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Muslim group hopes to stop homegrown terrorism through national campaign

A local Muslim group is reaching out to thousands of youths across the country in the hopes of stopping homegrown terrorism before it starts.

Leaders in the Muslim community gathered in Vaughan on Wednesday to announce a nationwide campaign called Stop The CrISIS, aimed at stopping any vulnerable youths from becoming radicalized.

The Ahmadiyya Muslim Youth Association (AMYA), the organization behind the campaign, says the growth of radicalization and extremism over recent months, including several Canadians travelling abroad to join terror groups, and the attacks that killed Warrant Officer Patrice Vincent and Cpl. Nathan Cirillo, encouraged them to take action.

“Through this national campaign we wish to address all the communities within Canada and educated them (on) the real teachings of Islam,” AMYA president Tahir Ahmen said. “There are these terrorist activities going on. There are political initiatives but they have nothing to do with the peaceful teachings of Islam.”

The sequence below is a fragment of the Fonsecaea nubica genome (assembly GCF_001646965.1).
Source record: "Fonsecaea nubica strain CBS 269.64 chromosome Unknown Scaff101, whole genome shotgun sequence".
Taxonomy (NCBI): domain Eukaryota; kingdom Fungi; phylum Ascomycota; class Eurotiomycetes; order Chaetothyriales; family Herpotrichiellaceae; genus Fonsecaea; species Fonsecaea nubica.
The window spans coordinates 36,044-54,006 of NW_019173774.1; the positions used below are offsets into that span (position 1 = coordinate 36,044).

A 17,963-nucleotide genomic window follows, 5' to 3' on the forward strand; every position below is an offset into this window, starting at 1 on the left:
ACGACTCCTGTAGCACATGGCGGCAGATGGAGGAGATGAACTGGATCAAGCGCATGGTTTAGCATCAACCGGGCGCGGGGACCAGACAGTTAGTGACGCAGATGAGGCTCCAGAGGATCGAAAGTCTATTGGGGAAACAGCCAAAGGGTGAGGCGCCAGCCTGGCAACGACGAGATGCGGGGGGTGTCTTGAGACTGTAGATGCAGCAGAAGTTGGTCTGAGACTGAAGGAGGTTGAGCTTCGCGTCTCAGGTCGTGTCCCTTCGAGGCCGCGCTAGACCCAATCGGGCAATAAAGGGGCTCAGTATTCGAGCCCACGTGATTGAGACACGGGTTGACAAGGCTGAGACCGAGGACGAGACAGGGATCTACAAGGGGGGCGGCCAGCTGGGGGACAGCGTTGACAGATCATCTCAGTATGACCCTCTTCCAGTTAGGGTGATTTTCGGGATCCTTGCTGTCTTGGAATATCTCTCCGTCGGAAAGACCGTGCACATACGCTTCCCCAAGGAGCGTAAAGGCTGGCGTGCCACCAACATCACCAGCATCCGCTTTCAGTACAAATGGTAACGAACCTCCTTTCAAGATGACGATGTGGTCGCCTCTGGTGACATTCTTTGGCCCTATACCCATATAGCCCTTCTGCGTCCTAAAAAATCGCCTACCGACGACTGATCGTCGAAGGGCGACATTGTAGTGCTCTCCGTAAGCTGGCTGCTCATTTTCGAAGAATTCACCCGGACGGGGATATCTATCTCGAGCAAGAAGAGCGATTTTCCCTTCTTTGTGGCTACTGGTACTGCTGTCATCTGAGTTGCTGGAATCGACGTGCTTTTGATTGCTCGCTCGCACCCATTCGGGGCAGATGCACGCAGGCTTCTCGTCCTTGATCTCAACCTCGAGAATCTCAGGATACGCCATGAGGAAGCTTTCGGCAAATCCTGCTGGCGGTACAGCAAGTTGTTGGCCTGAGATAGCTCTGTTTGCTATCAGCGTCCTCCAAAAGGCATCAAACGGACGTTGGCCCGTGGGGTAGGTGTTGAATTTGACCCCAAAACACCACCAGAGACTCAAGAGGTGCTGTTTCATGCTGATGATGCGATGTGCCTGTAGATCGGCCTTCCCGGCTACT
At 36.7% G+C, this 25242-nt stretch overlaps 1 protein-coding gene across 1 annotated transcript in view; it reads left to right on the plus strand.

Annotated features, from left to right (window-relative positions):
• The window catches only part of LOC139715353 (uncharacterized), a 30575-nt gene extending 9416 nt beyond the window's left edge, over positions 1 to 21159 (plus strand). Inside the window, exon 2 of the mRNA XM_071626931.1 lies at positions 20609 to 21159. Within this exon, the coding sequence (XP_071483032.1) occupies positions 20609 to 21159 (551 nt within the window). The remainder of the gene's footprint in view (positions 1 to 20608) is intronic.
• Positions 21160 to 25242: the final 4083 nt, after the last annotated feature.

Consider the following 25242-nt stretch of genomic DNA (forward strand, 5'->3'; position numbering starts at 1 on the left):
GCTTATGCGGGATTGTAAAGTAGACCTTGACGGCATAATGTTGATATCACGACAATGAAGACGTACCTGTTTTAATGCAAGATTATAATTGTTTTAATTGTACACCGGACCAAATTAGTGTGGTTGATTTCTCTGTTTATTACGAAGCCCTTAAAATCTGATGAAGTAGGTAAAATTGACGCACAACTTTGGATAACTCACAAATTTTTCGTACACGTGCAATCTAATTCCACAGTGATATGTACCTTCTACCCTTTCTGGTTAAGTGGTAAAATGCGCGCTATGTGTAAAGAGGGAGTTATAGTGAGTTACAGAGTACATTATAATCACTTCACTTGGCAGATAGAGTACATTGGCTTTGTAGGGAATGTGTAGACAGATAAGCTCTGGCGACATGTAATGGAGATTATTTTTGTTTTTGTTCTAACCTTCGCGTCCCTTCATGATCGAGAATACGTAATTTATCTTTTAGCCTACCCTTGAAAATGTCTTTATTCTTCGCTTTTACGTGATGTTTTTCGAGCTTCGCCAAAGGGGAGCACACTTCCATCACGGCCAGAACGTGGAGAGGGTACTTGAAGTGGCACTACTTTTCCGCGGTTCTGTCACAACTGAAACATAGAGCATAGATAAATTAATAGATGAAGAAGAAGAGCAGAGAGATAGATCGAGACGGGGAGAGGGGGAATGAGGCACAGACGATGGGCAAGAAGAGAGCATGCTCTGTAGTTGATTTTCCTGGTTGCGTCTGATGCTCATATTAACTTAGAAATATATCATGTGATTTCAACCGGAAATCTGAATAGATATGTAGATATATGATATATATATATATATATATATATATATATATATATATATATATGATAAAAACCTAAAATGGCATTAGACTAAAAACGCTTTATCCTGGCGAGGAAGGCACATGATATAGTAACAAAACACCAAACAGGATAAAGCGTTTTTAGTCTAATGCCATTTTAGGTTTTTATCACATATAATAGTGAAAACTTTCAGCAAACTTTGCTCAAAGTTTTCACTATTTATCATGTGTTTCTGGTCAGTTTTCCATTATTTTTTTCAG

Ahmen said it is the wrong interpretations of religion that cause radicalization and the group hopes it can educate all Canadians.

“We’re trying to educate our community, use their energies positively and also educate the public in general in Canada that we are a peaceful community and we are promoting the love of all men,” he explained.

Ahmen said they also use blood drives and food drives to bring Muslim youths together within the community and channel their energy in positive ways.

Over 36 events have already been scheduled at cities across Canada.

The first event of the nationwide campaign will be held at York University on Thursday. Organizers say over a thousand students have already registered to attend.